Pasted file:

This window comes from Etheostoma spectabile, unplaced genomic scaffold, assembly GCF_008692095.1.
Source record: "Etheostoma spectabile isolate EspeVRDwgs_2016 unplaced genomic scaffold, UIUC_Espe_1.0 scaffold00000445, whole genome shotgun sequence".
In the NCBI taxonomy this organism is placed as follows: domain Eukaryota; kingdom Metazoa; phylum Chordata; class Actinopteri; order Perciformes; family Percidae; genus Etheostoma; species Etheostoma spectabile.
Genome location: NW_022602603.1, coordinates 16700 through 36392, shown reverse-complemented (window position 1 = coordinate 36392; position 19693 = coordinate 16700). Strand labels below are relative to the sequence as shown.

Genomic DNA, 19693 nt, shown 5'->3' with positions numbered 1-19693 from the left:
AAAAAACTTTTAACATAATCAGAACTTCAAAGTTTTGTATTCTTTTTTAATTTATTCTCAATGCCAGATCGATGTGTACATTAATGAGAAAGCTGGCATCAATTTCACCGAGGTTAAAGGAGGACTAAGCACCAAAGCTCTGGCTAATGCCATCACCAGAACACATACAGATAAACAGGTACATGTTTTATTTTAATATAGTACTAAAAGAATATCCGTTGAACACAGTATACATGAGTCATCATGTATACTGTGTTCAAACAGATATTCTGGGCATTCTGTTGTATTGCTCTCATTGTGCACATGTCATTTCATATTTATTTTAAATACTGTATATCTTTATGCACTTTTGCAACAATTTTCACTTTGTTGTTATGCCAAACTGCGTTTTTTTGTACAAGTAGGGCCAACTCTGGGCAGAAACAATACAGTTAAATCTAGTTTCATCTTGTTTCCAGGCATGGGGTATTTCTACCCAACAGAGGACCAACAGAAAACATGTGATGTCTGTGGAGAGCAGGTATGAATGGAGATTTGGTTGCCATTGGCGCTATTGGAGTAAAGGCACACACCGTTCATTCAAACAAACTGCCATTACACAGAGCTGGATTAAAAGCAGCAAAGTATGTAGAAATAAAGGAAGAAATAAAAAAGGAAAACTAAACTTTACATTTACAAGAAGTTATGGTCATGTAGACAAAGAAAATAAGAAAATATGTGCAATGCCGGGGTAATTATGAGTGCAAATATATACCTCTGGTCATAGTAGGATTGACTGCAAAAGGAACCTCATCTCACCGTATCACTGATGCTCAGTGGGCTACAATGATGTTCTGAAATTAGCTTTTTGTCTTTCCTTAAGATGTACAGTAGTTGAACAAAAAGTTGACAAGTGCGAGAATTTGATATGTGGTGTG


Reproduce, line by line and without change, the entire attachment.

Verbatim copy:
This window comes from Etheostoma spectabile, unplaced genomic scaffold, assembly GCF_008692095.1.
Source record: "Etheostoma spectabile isolate EspeVRDwgs_2016 unplaced genomic scaffold, UIUC_Espe_1.0 scaffold00000445, whole genome shotgun sequence".
In the NCBI taxonomy this organism is placed as follows: domain Eukaryota; kingdom Metazoa; phylum Chordata; class Actinopteri; order Perciformes; family Percidae; genus Etheostoma; species Etheostoma spectabile.
Genome location: NW_022602603.1, coordinates 16700 through 36392, shown reverse-complemented (window position 1 = coordinate 36392; position 19693 = coordinate 16700). Strand labels below are relative to the sequence as shown.

Genomic DNA, 19693 nt, shown 5'->3' with positions numbered 1-19693 from the left:
AAAAAACTTTTAACATAATCAGAACTTCAAAGTTTTGTATTCTTTTTTAATTTATTCTCAATGCCAGATCGATGTGTACATTAATGAGAAAGCTGGCATCAATTTCACCGAGGTTAAAGGAGGACTAAGCACCAAAGCTCTGGCTAATGCCATCACCAGAACACATACAGATAAACAGGTACATGTTTTATTTTAATATAGTACTAAAAGAATATCCGTTGAACACAGTATACATGAGTCATCATGTATACTGTGTTCAAACAGATATTCTGGGCATTCTGTTGTATTGCTCTCATTGTGCACATGTCATTTCATATTTATTTTAAATACTGTATATCTTTATGCACTTTTGCAACAATTTTCACTTTGTTGTTATGCCAAACTGCGTTTTTTTGTACAAGTAGGGCCAACTCTGGGCAGAAACAATACAGTTAAATCTAGTTTCATCTTGTTTCCAGGCATGGGGTATTTCTACCCAACAGAGGACCAACAGAAAACATGTGATGTCTGTGGAGAGCAGGTATGAATGGAGATTTGGTTGCCATTGGCGCTATTGGAGTAAAGGCACACACCGTTCATTCAAACAAACTGCCATTACACAGAGCTGGATTAAAAGCAGCAAAGTATGTAGAAATAAAGGAAGAAATAAAAAAGGAAAACTAAACTTTACATTTACAAGAAGTTATGGTCATGTAGACAAAGAAAATAAGAAAATATGTGCAATGCCGGGGTAATTATGAGTGCAAATATATACCTCTGGTCATAGTAGGATTGACTGCAAAAGGAACCTCATCTCACCGTATCACTGATGCTCAGTGGGCTACAATGATGTTCTGAAATTAGCTTTTTGTCTTTCCTTAAGATGTACAGTAGTTGAACAAAAAGTTGACAAGTGCGAGAATTTGATATGTGGTGTG